Thursday, July 19, 2018 by Jack Craver

So, what happens to CodeNEXT now?

Last month, a majority of City Council members, including Mayor Steve Adler, said they did not believe that a ballot initiative proposed by anti-CodeNEXT activists could be put before voters this November.

While the initiative had received more than enough signatures to qualify to be on the ballot, city attorneys and outside legal experts that Council consulted said that the initiative, which would require that CodeNEXT or any other major Land Development Code rewrite be approved by voters, conflicts with state law.

A provision of state law states that zoning cannot be subjected to the initiative process, unless the question is simply whether or not to have zoning regulations.

And yet on Monday, Travis County District Judge Orlinda Naranjo ordered the city to put the initiative on the ballot. Does that suggest that Council erred in its legal analysis?

The answer remains unclear because Naranjo’s ruling did not address the city’s legal reasoning or comment on whether the initiative, if enacted, would conflict with state law. Instead, she ruled that the city’s position was not yet “ripe” to assess because “neither the proposed initiative nor the underlying land development code has been passed as ordinances.”

Naranjo declined to comment on whether the proposed initiative would be illegal if it is approved. “(T)he Court is not permitted to make any judgment at this time on the substantive validity of the proposed initiative or its language,” she wrote.

At this point, it doesn’t seem likely that Council will support appealing the decision. Four Council members have supported putting the measure on the ballot from the beginning, while Adler has said that he will obey Naranjo’s order and Council Member Ann Kitchen indicated last month that she wanted to see the measure on the ballot as long as a judge rules it is legal.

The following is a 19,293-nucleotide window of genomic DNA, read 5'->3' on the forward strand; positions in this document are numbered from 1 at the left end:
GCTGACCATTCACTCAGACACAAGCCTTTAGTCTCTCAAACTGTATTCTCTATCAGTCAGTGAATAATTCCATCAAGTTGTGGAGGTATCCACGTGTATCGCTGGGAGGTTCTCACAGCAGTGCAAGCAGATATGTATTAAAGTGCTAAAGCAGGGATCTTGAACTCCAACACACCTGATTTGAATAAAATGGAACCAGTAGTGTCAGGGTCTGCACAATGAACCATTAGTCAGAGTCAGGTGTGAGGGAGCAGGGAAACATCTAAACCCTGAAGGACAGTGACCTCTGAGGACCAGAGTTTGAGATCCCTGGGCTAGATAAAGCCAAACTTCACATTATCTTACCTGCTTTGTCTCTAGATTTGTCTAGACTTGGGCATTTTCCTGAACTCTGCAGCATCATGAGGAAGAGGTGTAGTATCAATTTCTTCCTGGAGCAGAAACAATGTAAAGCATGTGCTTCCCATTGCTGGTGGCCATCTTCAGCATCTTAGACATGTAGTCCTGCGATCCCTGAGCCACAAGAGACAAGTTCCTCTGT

It remains to be seen if there will be another legal battle if voters approve the proposed initiative.

“The case would be riper than it is now,” said former Council Member Chris Riley, who no longer practices law but spent five years working at the Texas Supreme Court and twelve years litigating in state courts.

Riley suggested a judge might rule that the part of CodeNEXT that deals with zoning cannot be subject to an initiative but that the other elements of the code that are unrelated to zoning could be.

If the initiative is approved, it will be up to somebody to challenge it in court. But if not the city, then who? It’s not clear whether a judge would find that the numerous individuals or organizations that have an interest in the issue have legal standing to bring suit. One of the principles of civil law is that a party must be able to claim that it has been harmed in some way in order to challenge a government action.

Clayton Gillette, an expert on local government law and director of the Marron Institute of Urban Management at New York University, said he found Naranjo’s reasoning puzzling. On one hand, Naranjo said that she could not determine whether or not CodeNEXT should be subject to the initiative process, but on the other hand she sided against the defendant, the city of Austin.